Rachel’s barrenness

Rachel was loved by Jacob more than Leah because of her beauty. That made Leah unloved and rejected and the Lord opened her womb because of that.

(Gen 29:30-31 NIV)  Jacob lay with Rachel also, and he loved Rachel more than Leah. And he worked for Laban another seven years. {31} When the LORD saw that Leah was not loved, he opened her womb, but Rachel was barren.

(Gen 30:1 NIV)  When Rachel saw that she was not bearing Jacob any children, she became jealous of her sister. So she said to Jacob, “Give me children, or I’ll die!”

In the midst of barrenness, Rachel committed the error of envy. She compared herself with those who had what she did not and hoped for. The Bible warns us against comparing ourselves with others and envy.

(2 Cor 10:12 NIV)  We do not dare to classify or compare ourselves with some who commend themselves. When they measure themselves by themselves and compare themselves with themselves, they are not wise.

(Prov 14:30 NIV)  A heart at peace gives life to the body, but envy rots the bones.

Envy does not exist alone. With envy comes other emotions such as rivalry, comparison, malice grudges and criticism.

Why did Rachel not have the right to compare? Because God had compassion on Leah because she was not loved by her husband. As a result she felt miserable. You could see that from how she described her own condition.

(Gen 29:32-34 NIV)  Leah became pregnant and gave birth to a son. She named him Reuben, for she said, “It is because the LORD has seen my misery. Surely my husband will love me now.” {33} She conceived again, and when she gave birth to a son she said, “Because the LORD heard that I am not loved, he gave me this one too.” So she named him Simeon. {34} Again she conceived, and when she gave birth to a son she said, “Now at last my husband will become attached to me, because I have borne him three sons.” So he was named Levi.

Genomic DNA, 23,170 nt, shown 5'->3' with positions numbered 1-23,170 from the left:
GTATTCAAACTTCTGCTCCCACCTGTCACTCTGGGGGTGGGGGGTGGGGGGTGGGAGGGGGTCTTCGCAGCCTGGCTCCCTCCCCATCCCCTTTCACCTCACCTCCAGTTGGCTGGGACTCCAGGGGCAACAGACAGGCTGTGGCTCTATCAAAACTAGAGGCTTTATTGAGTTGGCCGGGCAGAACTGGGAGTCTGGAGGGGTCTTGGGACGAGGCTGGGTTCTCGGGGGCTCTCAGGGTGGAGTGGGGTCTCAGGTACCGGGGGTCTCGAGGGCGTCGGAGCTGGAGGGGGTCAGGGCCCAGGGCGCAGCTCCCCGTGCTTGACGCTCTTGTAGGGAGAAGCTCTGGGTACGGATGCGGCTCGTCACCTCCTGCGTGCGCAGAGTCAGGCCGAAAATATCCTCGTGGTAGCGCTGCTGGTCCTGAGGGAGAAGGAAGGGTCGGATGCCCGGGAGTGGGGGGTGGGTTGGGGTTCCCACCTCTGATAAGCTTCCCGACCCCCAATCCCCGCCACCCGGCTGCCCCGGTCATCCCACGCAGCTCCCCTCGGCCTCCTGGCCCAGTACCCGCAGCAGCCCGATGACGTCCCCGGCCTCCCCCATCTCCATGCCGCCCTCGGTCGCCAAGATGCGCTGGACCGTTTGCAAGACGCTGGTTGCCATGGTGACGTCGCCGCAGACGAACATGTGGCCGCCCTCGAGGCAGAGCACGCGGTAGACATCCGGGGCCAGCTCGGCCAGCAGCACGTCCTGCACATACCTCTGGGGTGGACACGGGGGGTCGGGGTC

Rachel, on the other hand, was prettier, younger and loved.

(Gen 29:16-17 NIV)  Now Laban had two daughters; the name of the older was Leah, and the name of the younger was Rachel. {17} Leah had weak eyes, but Rachel was lovely in form, and beautiful.

In fact, Rachel must have felt so loved because Jacob was willing to work 14 years just to have her.

In the overall scheme of things, God was being fair to both sisters. When we are envious of others, we forget what we do have. That is why it is so important to praise God everyday and count our blessings lest we become too preoccupied with what we don’t have.

Rachel was the fourth wife of a patriarch to suffer barrenness. God was making it very apparent that human ambitions and human effort were not the means to carry on the line of promise of Abraham. All were subjected to God’s sovereignty and timing. All had to wait and pray hard for what God had promised. The lessons of patience, faith, and submission to God’s sovereign ways and means are offered in the barrenness stories of all four patriarchal wives.

When God chooses to allow barrenness for a season, He is working according to His perfect plans. At times, he wants to mould our character and teach us things that we cannot learn if we get everything we want when we want it.

(Jer 18:6 NIV)  “O house of Israel, can I not do with you as this potter does?” declares the LORD. “Like clay in the hand of the potter, so are you in my hand, O house of Israel.